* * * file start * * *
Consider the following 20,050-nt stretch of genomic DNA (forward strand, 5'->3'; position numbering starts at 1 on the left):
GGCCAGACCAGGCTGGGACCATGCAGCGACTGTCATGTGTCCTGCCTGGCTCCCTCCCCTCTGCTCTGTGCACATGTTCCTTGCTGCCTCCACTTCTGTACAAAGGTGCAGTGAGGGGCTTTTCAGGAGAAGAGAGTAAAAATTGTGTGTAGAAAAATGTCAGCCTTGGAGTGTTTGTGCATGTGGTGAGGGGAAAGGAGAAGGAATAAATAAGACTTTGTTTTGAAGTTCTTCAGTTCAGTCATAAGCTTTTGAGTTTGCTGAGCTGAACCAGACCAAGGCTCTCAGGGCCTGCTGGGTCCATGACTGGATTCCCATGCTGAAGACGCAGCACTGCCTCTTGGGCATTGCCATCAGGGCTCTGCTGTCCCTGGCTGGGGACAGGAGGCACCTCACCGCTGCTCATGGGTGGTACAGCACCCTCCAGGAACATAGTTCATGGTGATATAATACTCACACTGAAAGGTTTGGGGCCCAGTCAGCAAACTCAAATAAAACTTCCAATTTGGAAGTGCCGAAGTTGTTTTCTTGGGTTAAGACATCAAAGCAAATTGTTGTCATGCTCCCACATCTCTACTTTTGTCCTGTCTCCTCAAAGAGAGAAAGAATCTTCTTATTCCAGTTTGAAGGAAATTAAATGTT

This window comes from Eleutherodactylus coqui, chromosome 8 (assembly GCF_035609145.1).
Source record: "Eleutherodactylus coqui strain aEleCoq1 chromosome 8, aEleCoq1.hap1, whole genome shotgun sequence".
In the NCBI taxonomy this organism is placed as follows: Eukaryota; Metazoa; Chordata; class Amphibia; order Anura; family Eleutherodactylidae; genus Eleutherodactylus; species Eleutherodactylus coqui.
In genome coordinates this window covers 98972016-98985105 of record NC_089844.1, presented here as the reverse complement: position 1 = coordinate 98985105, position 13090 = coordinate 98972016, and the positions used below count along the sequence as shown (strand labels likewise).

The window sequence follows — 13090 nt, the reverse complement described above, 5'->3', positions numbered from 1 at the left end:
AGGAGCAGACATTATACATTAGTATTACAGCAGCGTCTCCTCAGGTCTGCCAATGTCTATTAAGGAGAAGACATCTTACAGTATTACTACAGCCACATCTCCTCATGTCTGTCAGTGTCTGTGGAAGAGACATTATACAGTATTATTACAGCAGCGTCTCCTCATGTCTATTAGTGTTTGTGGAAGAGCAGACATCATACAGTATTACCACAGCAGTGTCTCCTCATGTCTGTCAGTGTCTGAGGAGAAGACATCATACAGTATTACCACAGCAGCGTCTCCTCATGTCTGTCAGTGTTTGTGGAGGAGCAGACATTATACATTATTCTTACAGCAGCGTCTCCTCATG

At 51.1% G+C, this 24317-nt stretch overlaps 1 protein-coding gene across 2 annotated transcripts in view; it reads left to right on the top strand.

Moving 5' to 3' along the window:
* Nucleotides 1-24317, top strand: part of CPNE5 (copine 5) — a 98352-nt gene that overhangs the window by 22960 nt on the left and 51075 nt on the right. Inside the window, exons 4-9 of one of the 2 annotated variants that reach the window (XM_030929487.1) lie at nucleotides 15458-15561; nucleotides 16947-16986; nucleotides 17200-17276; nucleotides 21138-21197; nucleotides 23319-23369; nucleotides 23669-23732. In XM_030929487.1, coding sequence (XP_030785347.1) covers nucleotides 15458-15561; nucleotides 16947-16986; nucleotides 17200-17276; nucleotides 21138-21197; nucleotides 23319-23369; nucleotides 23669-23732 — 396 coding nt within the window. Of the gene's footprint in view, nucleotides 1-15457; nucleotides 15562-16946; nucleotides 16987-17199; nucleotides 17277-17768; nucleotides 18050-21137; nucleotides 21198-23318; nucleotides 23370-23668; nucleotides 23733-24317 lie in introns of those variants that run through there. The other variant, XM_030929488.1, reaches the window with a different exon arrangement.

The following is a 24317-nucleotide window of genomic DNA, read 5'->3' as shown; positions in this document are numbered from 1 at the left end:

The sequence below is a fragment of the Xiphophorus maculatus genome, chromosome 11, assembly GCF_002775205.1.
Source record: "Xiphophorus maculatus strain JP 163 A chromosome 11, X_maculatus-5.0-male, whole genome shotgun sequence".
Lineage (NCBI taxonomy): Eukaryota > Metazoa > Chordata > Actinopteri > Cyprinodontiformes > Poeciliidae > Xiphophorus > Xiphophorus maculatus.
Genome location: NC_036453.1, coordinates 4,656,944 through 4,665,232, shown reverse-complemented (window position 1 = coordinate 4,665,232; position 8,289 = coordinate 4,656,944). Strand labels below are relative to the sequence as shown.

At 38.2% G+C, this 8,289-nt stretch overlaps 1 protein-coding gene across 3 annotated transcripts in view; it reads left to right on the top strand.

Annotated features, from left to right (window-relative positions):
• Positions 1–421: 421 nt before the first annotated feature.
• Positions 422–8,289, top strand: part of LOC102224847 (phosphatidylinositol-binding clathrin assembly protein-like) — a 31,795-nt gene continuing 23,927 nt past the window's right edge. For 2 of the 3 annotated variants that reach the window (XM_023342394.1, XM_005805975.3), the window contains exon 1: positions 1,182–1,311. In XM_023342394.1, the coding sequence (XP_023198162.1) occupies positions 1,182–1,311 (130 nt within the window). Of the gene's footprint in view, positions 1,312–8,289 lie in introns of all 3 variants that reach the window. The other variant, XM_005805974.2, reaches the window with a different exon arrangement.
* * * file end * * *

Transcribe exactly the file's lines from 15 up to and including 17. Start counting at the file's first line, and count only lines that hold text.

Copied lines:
Lineage (NCBI taxonomy): Eukaryota > Metazoa > Chordata > Actinopteri > Cyprinodontiformes > Poeciliidae > Xiphophorus > Xiphophorus maculatus.
Genome location: NC_036453.1, coordinates 4,656,944 through 4,665,232, shown reverse-complemented (window position 1 = coordinate 4,665,232; position 8,289 = coordinate 4,656,944). Strand labels below are relative to the sequence as shown.

At 38.2% G+C, this 8,289-nt stretch overlaps 1 protein-coding gene across 3 annotated transcripts in view; it reads left to right on the top strand.